The rain pounds outside. The sleet mixes in, bangs against the windows and tin roof, like an angry wolf attacking a helpless rabbit. It is cold and raw; the kind of day where layers of clothing don’t matter, not that the thin shreds clinging to Tabitha shelters her from the cold. The wind bellows in through the cracked glass windows, blowing little knife shards of ice into the small space that she crouches in.
Tabitha can’t remember when it all stopped. One day, she was showering, getting ready for work, screaming over the bathroom fan to ask Todd to make her a coffee to go. And then the shower stopped, the morning news turned off, and the green light on the coffee maker blipped dark. Soap still in her hair, she fumbled with the faucet knobs, yelling to Todd again. Todd came in to the bathroom to tell her the power was out.
A few days passed before they knew anything else. The National Guard marched into the city and units of two soldiers spread out like a spider web, canvassing each duplex and apartment complex, each single family home, even the homeless still on the street. Leaflets rolled tight and handed out like burritos from the vendors outside of dance clubs Tabitha used to party at in downtown Denver.
Three months later, the water stations began to dry up. It got to be a little scarier walking home, no matter the time of day and you most definitely didn’t go at night. Tabitha had never seen darkness like the darkness we all experienced, every night, since the grid went down. Rumors floated around about North Korea striking America; maybe that explained why the National Guard had started thinning out their soldiers. The Safeway grocery store once had a dozen soldiers and now, two lone sentries stood at the entrance.
Other rumors came from the west, from the ports of San Francisco and San Diego, that it wasn’t just mainland America but the entire world was without power. Todd dismissed these rumors outright, explaining to Tabitha that it was impossible to knock out the entire world’s power grid. Tabitha didn’t know if Todd was just saying that because he always knew how to put her fears to rest or if because it was true.
Tabitha remembers Todd’s smile. The easy way it appeared at the most unlikely times. She remembers it most clearly the night they decided to leave the city almost six months after the power went out. Tabitha wanted to stay but Todd had convinced her it would only get worse. There were signs of waning resources. They had maybe a week’s worth of water stockpiled, a few days of food left. Todd reminded her that winter was coming and they had to be somewhere warmer, somewhere food could be grown. He turned to her, that big grin plastered across his face, and said, “You can finally garden full-time. It’ll be like early retirement.”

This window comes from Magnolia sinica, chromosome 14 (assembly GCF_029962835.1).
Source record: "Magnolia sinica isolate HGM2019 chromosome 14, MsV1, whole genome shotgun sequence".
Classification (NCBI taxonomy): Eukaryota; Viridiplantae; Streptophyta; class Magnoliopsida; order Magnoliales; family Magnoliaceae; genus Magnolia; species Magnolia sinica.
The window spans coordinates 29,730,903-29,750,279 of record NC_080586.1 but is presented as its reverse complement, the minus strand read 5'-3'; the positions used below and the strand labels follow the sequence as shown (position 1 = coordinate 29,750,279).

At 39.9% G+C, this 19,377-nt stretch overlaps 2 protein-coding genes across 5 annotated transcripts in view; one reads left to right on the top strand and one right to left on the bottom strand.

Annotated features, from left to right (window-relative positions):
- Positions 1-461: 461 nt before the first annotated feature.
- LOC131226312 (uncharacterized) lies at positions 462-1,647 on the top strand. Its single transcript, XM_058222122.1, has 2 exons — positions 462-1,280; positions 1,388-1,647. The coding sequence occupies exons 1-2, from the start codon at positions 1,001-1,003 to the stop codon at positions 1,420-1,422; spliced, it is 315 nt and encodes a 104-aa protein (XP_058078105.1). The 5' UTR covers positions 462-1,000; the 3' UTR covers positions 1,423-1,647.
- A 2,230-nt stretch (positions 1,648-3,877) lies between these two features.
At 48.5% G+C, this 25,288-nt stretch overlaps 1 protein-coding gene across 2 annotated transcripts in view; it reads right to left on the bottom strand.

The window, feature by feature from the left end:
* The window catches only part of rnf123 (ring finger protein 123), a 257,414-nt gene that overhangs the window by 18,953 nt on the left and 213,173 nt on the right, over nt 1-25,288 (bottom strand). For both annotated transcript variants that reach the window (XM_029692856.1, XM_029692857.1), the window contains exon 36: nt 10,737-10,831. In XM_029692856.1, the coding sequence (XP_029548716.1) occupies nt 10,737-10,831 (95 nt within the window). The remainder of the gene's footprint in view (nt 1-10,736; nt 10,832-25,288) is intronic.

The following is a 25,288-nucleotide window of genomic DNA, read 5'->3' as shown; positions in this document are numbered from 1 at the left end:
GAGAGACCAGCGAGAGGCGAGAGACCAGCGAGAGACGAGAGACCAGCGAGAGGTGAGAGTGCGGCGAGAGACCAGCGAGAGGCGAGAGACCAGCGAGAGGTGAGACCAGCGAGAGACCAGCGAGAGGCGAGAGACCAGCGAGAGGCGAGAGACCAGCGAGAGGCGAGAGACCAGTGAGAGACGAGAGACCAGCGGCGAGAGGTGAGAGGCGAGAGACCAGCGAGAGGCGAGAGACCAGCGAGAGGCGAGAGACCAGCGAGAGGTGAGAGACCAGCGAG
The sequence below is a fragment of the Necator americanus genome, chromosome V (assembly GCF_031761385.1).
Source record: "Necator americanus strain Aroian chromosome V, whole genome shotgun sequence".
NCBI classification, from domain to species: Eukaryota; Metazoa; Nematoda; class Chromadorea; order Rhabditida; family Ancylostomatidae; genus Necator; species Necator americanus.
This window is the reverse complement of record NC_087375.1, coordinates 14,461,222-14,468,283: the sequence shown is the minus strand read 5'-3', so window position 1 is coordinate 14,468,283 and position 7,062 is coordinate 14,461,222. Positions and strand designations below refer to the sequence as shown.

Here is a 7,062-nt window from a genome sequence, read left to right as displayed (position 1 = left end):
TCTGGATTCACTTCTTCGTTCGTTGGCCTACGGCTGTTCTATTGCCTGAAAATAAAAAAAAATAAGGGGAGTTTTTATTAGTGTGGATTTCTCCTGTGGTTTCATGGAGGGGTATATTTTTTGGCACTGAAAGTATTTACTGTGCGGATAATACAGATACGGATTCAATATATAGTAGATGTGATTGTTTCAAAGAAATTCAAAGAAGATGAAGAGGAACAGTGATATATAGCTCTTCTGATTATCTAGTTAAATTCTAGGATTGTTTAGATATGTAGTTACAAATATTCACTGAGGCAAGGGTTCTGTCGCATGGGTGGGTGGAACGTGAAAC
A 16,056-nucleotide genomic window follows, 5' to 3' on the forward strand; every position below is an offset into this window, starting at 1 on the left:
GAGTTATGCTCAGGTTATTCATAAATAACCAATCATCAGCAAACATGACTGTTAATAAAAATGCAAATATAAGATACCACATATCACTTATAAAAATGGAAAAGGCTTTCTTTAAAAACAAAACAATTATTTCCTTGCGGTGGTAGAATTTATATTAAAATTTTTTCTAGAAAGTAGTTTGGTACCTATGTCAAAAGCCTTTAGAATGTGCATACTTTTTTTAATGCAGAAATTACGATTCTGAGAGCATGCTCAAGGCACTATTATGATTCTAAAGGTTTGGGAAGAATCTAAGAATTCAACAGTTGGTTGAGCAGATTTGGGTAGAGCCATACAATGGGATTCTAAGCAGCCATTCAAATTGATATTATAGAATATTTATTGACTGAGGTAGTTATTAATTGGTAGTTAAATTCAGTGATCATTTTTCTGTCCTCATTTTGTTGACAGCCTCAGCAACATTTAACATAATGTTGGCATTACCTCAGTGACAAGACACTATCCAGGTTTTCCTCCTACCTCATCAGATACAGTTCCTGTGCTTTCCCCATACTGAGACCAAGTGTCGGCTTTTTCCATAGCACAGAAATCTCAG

She laughs at the memory. She wishes he was here now. Tabitha doesn’t know what to do next. The sun would normally start falling around this time, casting long, skeletal shadows from the leafless Aspens. Instead, the wind and rain and sleet picks up, the corner of the tin roof raps against the wooden frame. Tabitha startles at the sudden abrupt sound. She is so tired. Tired of moving, of being cold, of being alone. Wrapping her arms tighter around her shoulders, she pushes her body tighter into the corner of the shack, lays her head on top of her knees.
Todd drilled it into her, every day. Keep the sun to your right. Head south. Keep going until you find something, anything. And then he went out to get water and never came back. Tabitha waited hours, and then days, and then a week. Her food rations had been eaten. She had begun eating Todd’s. She sat in the same space day in and day out until Todd came to her in a dream. You have to move, Tabby, he whispered in her ear that night. She awoke startled.
That was two days ago. Two days and a hundred days, they had no meaning anymore. They could all be the same to her. It was all the same without Todd, without food, without power. She knows she must find water soon. She knows Todd will come back to help her. She shouldn’t have left. She knows she will stay here, at this rickety shack, and wait for Todd to find her.
A hunting party two weeks later comes across Todd’s rotting corpse at the bottom of a ravine, his leg a masticated jumble inside a bear trap. A few days later, they come across Tabitha, her arms still clutching herself and head on her knees, rigid and solid. The hunting party leaves both bodies, the ground too frozen to dig. The animals will need the food, says the bearded leader.